Vance v. StateAnnotate this Case
After entering a conditional plea to one count of felony child abuse, Roman Vance reserved his right to challenge the denial of his motion to dismiss, which was premised on grounds of constitutional speedy trial. On appeal, Vance claimed that a six and one-half year delay between charging and arrest raised a presumption of prejudice that the State did not persuasively rebut. The Supreme Court agreed and reversed, holding that the district court erred in denying Vance's motion to dismiss based upon a violation of his constitutional speedy trial right, as the court overlooked the question of presumptive prejudice and because no evidence was offered by the prosecution to rebut the presumption of prejudice afforded to Vance.
ROMAN IRANTON VANCE v. THE STATE OF WYOMING
2012 WY 83
Case Number: S-11-0275
This opinion is subject to formal revision before publication in Pacific Reporter Third. Readers are requested to notify the Clerk of the Supreme Court, Supreme Court Building, Cheyenne, Wyoming 82002, of any typographical or other formal errors so that correction may be made before final publication in the permanent volume.
APRIL TERM, A.D. 2012
THE STATE OF WYOMING,
Appeal from the District Court of Sweetwater CountyThe Honorable Jere A. Ryckman, Judge
Diane Lozano, State Public Defender; Tina Olson, Appellate Counsel; and Eric M. Alden, Senior Assistant Appellate Counsel.
Gregory A. Phillips, Wyoming Attorney General; David L. Delicath, Deputy Attorney General; D. Michael Pauling, Senior Assistant Attorney General; and Ryan T. Schelhaas, Senior Assistant Attorney General.
Before KITE, C.J., and GOLDEN, HILL, VOIGT, and BURKE, JJ.
[¶1] After entering a conditional plea to one count of felony child abuse, Roman Vance (Vance) reserved his right to challenge the denial of his motion to dismiss, which was premised on grounds of constitutional speedy trial. On appeal, Vance claims that a six and one-half year delay between charging and arrest raised a presumption of prejudice that the State did not persuasively rebut. We agree, and reverse.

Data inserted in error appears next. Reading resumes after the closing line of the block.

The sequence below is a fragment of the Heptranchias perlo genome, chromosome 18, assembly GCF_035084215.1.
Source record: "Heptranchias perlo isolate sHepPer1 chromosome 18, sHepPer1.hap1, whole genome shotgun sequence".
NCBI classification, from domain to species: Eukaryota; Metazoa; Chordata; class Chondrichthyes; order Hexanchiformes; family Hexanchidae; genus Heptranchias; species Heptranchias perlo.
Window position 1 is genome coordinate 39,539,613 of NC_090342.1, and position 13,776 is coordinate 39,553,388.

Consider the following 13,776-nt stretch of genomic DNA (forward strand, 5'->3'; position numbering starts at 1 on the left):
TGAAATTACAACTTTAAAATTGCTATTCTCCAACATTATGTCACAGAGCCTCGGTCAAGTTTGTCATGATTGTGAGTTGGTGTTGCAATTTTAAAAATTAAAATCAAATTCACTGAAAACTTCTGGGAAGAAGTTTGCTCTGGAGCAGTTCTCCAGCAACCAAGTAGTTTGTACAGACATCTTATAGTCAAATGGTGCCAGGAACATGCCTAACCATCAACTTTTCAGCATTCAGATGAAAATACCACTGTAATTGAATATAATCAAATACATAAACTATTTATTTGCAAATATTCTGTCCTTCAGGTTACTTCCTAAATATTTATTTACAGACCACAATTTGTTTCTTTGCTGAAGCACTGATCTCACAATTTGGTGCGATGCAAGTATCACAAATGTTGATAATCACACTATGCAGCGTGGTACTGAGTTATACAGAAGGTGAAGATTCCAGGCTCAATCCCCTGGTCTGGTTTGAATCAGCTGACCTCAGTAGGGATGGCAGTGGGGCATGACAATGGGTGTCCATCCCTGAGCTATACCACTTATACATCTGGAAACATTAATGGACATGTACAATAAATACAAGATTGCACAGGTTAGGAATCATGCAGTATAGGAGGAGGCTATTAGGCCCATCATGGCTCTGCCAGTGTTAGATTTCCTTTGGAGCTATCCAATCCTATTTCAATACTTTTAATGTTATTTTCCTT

[¶2] Was Vance denied his constitutional right to speedy trial?
[¶3] On July 12, 2004, Vance was charged with one count of felony child abuse after he allegedly struck a 12-year-old boy in the eye. An arrest warrant issued on July 19, 2004.
[¶4] Sometime after that warrant issued, Vance moved to Idaho. There, he was arrested on separate charges, convicted and ultimately committed to the Idaho Department of Corrections until he was released on parole September 4, 2007. Vance completed his time on parole successfully and was discharged on October 12, 2010. Despite his time in the Idaho prison system, checks with the National Crime Investigation Computer (NCIC) did not reveal any outstanding warrant from Wyoming. This was due to the fact that the Sweetwater County arrest warrant had never been entered into the NCIC system.
[¶5] Over six years later, around September 2010, the Sweetwater County Sheriff’s Office compiled a “top ten” list of the county’s most wanted fugitives and included Vance on the list. The sheriff’s office discovered that Vance’s arrest warrant had never been entered into the NCIC system and immediately rectified the problem. On February 16, 2011, Vance was arrested in Boise, Idaho and transported to Sweetwater County, Wyoming to face the six-year-old Wyoming charge.
[¶6] Prior to trial, which was scheduled for August 9, 2011, Vance filed a speedy trial demand as well as a motion to dismiss based upon speedy trial grounds. The district court denied Vance’s motion to dismiss and one day prior to trial, Vance entered a conditional “no contest” plea, reserving his right to challenge the denial of the motion to dismiss. The court imposed a sentence of 2 to 4 years, suspended in favor of two years supervised probation. This appeal followed.
STANDARD OF REVIEW
[¶7] We have repeatedly stated that we review de novo the constitutional question as to whether or not an appellant was denied his right to speedy trial. Humphrey v. State, 2008 WY 67, ¶ 18, 185 P.3d 1236, 1243 (Wyo. 2008). Furthermore, we review the district court’s factual findings for clear error. Id.